Outcomes of directional branches using self-expandable versus balloon-expandable stent-grafts during endovascular repair of thoracoabdominal aortic aneurysms
Emanuel R. Tenorio, MD, PhD, Jussi M. Kärkkäinen, MD, PhD, Bernardo C. Mendes, MD, Randall R. DeMartino, MD, Jean Wigham, RN, Alisa Diderrich, RN, Jan Hofer, RN, Gustavo S. Oderich, MD.
Mayo Clinic, Rochester, MN, USA.
Purpose: To evaluate outcomes of directional branches using self-expandable (SESG) or balloon-expandable (BESG) stent-grafts during fenestrated-branched endovascular aortic repair (F-BEVAR) of thoracoabdominal aortic aneurysms (TAAAs).
Methods: Patients treated with F-BEVAR in a prospective study using directional branches were included in the study. Choice of bridging stent evolved from SESG to BESG (Gore VBX®, Flagstaff Arizona) in February 2017. Target artery instability (TAI) was defined by stent occlusion, stenosis, separation, type IC/IIIC endoleak, reintervention, rupture or death due to target artery complication. End-points included technical success, target artery patency and freedom from TAI, type IC/IIIC endoleak and reintervention.
Results: There were 118 patients (60% male, mean age 75±7 years) with 296 renal-mesenteric arteries targeted by directional branches using SESGs in 69 patients/162 arteries or BESGs in 49 patients/134 arteries. Patients with both groups had similar aneurysm diameter, target artery diameter and TAAA extent, which was I-III in 90%. Patients treated by SESGs had significantly (P<.05) shorter stent length (-7mm), larger stent diameter (+1mm) and more adjunctive bare metal stents (BMSs, 74% vs 10%). Technical success was achieved in all patients with no 30-day mortality. Mean follow up was significantly longer among patients treated by SESGs (19±12 vs 6±5 months). TAI occurred in 19 directional branches (6%), including two stent occlusions (all SESGs), five stenosis (3 SESGs, 2 BESG), two separations (all SESGs), nine type IC endoleaks (2 SESGs, 7 BESGs) and four type IIIC endoleaks (3 SESGs, 1 BESG), resulting in 15 reinterventions. At 1-year, there was no difference in primary (97±1% vs. 98±1%, P=.77) and secondary patency (99±1% vs. 100%, P=.38) for SESGs and BESGs, respectively. However, SESGs had higher freedom from TAI (96±2% vs. 90±4%, P=.005), type IC/IIIC endoleaks (98±1% vs. 91±3%, P=.003) and reinterventions (96±1% vs. 92±4%, P=.02) compared to BESGs (Table). Factors associated with TAI were renal artery target (OR 2.8, P=.03) and lack of adjunctive BMS (OR 0.2, P=.004).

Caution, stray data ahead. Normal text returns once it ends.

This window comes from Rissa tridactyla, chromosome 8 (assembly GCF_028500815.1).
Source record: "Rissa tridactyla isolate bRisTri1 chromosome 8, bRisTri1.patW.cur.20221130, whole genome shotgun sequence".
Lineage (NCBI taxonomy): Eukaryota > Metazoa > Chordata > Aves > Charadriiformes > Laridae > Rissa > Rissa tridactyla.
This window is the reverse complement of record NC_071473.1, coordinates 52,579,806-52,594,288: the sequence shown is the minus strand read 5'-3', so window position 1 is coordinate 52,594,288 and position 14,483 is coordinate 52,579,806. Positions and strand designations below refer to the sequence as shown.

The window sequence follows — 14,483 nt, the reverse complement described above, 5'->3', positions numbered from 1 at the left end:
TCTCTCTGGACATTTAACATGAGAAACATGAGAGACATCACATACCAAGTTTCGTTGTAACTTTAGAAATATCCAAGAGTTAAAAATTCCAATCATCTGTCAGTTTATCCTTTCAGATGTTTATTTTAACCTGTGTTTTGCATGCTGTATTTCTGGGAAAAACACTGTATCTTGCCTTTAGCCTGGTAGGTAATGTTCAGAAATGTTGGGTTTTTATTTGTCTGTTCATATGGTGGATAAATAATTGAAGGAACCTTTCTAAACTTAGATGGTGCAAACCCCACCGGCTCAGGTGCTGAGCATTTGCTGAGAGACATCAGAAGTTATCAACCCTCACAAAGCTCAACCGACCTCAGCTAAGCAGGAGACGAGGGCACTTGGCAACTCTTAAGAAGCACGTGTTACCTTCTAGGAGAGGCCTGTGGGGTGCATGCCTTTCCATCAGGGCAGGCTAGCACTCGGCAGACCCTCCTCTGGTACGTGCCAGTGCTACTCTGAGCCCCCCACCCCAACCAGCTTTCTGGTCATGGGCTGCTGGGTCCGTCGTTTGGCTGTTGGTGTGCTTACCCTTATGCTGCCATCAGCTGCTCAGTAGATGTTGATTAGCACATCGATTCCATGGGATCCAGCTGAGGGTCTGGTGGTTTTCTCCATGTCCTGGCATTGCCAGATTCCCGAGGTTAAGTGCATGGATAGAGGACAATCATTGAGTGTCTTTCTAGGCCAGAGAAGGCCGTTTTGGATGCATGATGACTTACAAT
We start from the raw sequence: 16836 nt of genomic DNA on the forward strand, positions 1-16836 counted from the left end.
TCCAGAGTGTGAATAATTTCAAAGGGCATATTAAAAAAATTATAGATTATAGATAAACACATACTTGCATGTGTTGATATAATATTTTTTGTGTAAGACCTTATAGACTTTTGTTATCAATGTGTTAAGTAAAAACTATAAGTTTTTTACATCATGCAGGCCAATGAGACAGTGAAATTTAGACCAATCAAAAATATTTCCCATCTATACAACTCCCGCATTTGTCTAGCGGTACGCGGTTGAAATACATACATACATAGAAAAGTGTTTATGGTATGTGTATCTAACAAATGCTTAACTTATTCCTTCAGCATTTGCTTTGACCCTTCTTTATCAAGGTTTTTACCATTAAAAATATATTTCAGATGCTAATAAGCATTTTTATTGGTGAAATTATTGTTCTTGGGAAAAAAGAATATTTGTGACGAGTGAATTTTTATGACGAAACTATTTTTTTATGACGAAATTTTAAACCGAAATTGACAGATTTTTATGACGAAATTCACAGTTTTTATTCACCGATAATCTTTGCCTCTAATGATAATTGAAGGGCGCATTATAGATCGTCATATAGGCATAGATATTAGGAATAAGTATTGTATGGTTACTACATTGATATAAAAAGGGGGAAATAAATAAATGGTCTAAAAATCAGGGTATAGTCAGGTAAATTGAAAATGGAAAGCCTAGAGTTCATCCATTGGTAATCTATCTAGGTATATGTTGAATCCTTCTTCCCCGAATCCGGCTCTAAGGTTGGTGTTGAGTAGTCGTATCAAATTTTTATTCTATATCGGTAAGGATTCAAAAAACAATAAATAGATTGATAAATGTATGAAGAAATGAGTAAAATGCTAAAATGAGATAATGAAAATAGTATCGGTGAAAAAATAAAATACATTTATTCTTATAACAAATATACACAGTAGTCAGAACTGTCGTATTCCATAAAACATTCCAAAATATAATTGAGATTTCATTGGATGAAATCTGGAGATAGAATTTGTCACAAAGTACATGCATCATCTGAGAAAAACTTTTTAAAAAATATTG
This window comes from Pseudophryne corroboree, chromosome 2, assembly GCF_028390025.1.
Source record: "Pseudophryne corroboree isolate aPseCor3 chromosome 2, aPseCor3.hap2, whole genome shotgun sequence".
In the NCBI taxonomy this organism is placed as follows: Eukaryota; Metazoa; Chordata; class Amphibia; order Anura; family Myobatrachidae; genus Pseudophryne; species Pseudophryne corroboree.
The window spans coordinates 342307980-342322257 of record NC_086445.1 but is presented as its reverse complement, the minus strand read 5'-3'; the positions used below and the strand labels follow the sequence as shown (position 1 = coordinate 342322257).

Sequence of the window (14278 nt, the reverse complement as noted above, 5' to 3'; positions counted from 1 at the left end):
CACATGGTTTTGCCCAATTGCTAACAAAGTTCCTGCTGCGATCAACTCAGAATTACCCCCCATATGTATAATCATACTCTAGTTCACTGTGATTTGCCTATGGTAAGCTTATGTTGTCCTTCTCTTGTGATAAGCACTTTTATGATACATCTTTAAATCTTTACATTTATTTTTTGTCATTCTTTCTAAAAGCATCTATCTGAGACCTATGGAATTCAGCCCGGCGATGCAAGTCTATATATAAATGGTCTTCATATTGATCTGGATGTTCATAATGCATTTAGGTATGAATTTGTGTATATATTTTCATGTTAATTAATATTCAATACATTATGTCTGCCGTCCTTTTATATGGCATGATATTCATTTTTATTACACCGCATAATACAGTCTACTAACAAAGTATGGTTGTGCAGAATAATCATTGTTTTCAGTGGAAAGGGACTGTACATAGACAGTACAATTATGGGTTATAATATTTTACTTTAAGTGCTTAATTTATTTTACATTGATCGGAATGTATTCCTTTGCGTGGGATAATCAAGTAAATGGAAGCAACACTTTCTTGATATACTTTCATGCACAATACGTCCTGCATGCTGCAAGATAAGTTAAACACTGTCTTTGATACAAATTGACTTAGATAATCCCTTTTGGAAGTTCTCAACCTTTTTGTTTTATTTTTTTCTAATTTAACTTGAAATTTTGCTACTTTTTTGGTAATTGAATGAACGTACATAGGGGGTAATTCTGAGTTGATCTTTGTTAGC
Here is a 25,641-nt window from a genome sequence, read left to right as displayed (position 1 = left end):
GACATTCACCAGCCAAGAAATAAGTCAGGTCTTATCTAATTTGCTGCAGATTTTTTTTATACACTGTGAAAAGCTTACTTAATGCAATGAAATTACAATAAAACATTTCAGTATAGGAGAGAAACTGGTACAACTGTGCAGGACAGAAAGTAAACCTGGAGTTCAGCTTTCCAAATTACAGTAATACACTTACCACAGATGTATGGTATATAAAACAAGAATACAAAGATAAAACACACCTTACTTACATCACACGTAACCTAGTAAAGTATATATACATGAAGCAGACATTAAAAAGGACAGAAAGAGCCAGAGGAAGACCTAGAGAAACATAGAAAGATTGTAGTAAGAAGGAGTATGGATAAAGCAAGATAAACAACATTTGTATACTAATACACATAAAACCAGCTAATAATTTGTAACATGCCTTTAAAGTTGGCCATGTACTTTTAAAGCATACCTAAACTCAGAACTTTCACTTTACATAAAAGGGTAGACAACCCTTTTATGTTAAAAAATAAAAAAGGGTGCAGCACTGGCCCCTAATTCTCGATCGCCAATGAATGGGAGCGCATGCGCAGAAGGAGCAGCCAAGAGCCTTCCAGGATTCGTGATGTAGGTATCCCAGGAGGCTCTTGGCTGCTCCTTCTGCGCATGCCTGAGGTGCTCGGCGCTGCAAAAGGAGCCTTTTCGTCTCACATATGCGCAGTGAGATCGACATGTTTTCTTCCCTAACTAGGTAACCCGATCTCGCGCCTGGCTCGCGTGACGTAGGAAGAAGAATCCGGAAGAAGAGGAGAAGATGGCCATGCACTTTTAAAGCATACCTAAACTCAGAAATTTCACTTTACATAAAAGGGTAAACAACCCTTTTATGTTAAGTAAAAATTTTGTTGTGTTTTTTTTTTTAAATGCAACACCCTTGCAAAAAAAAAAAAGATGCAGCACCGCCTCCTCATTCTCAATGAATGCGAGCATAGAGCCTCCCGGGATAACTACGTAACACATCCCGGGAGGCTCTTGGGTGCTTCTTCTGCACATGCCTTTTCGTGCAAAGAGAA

Conclusion: Directional branches were associated with high technical success and low rates of occlusion or stenosis, independent of stent type. However, freedom from TAI was lower for BESGs due to more target artery endoleaks.
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